The US Federal Reserve increased interest rates for the third time within the year in December, and predicted a series of further rises in 2018.
Rates rose by a quarter percentage point on 13 December, to a range of 1.25% to 1.5%, with chairman of the Fed Janet Yellen citing a “strong” jobs market and growth in household and business spending. She signalled a series that there would be a series of rate increases in 2018, with three further rises expected.1
Here, we look at the how your savings and investments could be affected by rising US interest rates.
US and UK equities
Whether or when further increases will take effect is subject to debate. Typically, rising interest rates are considered bad news for stock markets. They see the cost of borrowing increase for consumers and businesses, which reduces spending on goods and services. However, they are just one of a number of factors that influence market movements.
The US has increased rates off the back of improving economic conditions, which should create a positive environment for companies to profit.
When the Fed increases rates, it typically works to reduce inflationary pressure, and appreciate the dollar. However, the dollar weakened against other major currencies following the latest rise, including the euro, sterling and yen, after the Fed failed to signal a faster pace of rate hikes in the year ahead.2 A weakening dollar may impact returns for investors in UK companies that generate profits in dollars, reducing their earnings. Many listed on the FTSE 100, such as miners, oil companies and pharmaceuticals fall into this category.3
Rate rises tend to affect sectors in different ways. For example, some company shares are able to thrive in an environment of rising rates, with financials often tending to perform strongly. Banks may see their margins benefit from a rate rise.
However, any rise in US rates may see some shares suffer, such as technology and consumer discretionary stocks, with consumers and businesses having less spare cash to spend.
US rate rises are generally seen as bad news for emerging market economies, which tend to have much of their debt denominated in US dollars.
When the Fed lowered interest rates back in 2008, borrowing in dollars became cheaper, with many emerging markets taking out loans to build new infrastructure and expand their economies. With lower interest rates came cheaper repayments, and raising rates could make these loans more expensive.
Yet the MSCI emerging markets index rose after the Fed suggested that weak inflation may slow the pace of future interest rates rises.4 Any delay in further rate increases could support emerging market economies, but they are likely to fall further if the suggested three rate rises take effect in 2018.
The global bond market suffered a sell off, with yields climbing across the board following the rate rise.5 Yields tend to move in the opposite direction to prices, and are predicted by experts to rise further in the coming months. The loss in value of tradable bonds is the result of investors fearing being locked into fixed returns that are eroded by higher prices.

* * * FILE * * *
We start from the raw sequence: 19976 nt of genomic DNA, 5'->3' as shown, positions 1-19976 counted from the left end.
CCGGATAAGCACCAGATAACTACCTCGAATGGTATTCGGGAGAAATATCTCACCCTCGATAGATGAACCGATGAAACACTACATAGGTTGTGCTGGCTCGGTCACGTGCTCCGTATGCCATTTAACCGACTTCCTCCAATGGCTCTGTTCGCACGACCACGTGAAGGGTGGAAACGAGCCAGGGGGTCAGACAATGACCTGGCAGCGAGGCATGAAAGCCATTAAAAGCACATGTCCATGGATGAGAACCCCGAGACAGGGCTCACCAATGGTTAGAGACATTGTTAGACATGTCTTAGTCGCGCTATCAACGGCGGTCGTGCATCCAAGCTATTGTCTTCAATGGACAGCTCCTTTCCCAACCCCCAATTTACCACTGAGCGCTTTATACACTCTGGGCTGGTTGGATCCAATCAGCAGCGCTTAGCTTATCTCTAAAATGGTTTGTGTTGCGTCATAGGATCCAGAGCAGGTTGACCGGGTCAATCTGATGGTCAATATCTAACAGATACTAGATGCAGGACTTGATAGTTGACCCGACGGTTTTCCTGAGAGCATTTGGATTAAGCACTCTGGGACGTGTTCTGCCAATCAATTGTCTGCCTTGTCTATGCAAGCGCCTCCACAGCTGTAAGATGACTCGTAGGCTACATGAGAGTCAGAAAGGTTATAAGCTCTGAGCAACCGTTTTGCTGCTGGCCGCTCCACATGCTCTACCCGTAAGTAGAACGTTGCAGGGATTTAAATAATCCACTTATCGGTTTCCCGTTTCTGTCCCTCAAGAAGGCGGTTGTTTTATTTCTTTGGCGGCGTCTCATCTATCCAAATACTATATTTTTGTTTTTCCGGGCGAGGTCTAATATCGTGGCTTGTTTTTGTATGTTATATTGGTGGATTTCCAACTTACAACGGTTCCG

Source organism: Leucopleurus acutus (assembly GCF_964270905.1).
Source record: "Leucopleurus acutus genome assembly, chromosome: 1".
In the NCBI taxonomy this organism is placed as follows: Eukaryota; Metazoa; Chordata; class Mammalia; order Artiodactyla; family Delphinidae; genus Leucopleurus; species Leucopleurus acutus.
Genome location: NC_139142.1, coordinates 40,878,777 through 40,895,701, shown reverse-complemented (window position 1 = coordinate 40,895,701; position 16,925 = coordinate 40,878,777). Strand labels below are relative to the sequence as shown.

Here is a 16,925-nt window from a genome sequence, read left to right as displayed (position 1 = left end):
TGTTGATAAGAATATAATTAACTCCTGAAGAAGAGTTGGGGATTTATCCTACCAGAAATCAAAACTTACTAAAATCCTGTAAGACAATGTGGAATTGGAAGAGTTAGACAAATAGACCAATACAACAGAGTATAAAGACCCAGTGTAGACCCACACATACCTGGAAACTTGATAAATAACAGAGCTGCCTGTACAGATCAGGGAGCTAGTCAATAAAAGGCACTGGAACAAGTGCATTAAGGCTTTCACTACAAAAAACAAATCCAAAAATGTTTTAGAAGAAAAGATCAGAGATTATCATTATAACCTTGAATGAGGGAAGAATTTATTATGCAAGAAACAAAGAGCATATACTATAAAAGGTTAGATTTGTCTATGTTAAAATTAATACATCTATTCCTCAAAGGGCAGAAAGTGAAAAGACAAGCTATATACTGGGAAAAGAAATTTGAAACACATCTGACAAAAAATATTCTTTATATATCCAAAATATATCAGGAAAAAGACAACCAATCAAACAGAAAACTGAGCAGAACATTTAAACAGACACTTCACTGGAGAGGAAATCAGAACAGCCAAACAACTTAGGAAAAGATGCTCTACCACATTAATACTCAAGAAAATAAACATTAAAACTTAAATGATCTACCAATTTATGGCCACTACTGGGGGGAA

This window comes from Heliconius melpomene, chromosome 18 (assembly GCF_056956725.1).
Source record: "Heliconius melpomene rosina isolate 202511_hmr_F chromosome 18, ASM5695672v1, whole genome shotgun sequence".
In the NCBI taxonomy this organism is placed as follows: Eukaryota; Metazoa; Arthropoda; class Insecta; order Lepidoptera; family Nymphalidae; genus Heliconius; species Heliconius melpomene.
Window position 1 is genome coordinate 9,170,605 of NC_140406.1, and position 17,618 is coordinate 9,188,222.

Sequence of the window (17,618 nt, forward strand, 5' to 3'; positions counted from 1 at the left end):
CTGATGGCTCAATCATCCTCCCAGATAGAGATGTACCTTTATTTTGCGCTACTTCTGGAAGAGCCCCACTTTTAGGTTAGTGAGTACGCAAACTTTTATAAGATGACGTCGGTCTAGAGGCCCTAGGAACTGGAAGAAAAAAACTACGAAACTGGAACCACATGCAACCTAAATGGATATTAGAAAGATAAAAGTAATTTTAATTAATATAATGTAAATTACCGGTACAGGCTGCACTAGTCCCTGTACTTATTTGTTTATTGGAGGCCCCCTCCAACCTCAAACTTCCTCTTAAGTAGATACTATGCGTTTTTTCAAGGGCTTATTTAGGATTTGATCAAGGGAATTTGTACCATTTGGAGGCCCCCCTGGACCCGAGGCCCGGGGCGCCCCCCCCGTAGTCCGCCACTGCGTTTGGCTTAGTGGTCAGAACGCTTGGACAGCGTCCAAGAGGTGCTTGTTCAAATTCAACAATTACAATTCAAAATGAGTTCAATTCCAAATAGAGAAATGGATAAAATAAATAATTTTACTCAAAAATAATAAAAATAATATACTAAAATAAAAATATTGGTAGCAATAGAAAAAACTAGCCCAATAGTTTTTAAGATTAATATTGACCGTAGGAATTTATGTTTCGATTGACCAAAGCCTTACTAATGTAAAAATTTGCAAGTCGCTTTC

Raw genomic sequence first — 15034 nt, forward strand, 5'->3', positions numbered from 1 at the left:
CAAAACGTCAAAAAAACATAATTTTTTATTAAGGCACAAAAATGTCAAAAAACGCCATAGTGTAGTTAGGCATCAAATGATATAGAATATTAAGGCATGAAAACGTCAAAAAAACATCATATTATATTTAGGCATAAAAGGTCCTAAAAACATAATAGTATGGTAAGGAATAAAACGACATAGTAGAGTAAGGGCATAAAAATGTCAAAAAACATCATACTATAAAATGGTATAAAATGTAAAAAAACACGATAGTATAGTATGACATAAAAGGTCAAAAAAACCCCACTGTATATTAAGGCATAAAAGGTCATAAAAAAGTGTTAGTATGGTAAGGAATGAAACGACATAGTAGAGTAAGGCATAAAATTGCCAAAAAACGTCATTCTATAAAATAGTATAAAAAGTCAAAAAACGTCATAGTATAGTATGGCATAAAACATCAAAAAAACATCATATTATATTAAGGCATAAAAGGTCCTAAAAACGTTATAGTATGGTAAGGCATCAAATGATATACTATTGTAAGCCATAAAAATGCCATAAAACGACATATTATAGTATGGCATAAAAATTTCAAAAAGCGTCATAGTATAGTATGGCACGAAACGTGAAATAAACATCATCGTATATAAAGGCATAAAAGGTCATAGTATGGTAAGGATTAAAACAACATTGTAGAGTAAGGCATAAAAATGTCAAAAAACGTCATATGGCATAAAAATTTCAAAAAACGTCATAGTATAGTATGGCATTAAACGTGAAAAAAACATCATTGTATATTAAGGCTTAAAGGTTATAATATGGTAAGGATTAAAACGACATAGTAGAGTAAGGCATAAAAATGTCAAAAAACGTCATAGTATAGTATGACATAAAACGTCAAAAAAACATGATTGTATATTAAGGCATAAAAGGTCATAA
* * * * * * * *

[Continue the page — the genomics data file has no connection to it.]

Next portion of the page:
However, whether this definitely signals the end of the bond market bull run is debatable, particularly while so much uncertainty continues to surround future US fiscal stimulus, and the pace of further rate increases.
Gold is perceived as a store of value, and typically loses its shine when interest rates climb. However, as the market had priced in the latest Fed rate rise, the precious metal held onto gains, hitting $1,255.6
Gold doesn’t pay any interest, and becomes less attractive as a store of value when higher interest rates indicate firm economic growth. If the US raises interest rates again, this is likely to further strengthen the US dollar. Gold is typically priced in dollars, and this will make it more expensive in terms of other currencies.
Will rates rise in the UK too?
UK interest rates have languished in the doldrums since March 2009, when they were cut to an historic low of 0.5%. They were further slashed to 0.25% in August 2016, leaving savers continuing to earn low interest on accounts,7 but benefiting many borrowers who have seen mortgage and loan rates fall.
Yet the Bank of England’s Monetary Policy Committee (MPC) voted to increase the base rate by a quarter of a percentage point in November 2017, to 0.5%.8
In recent years, the UK economy has tended to follow a similar path to that of the US. A rate rise across the pond strengthens the potential for a similar hike by the Bank of England.
The British economy has steadily recovered since the financial crisis of 2008, with the unemployment rate hitting a 42-year low in December 2017, reaching 4.3%.9
However, uncertainty over the course of Brexit negotiations, coupled with higher inflation driven by import costs, could put pressure on the economy. The International Monetary Fund (IMF) reduced its forecast for UK growth this year from 1.7% in October 2017 to 1.6% in December, and said it expects the economy to slow further in 2018, with growth predictions at 1.5%.10
Essentially, An uncertain domestic backdrop – with inflation still above target but consumer demand weakening – makes it all the more difficult to forecast the path of UK interest rates in 2018.
Please remember that investments can fall as well as rise and you may get back less than you invested. Past performance is not a reliable indicator of future performance.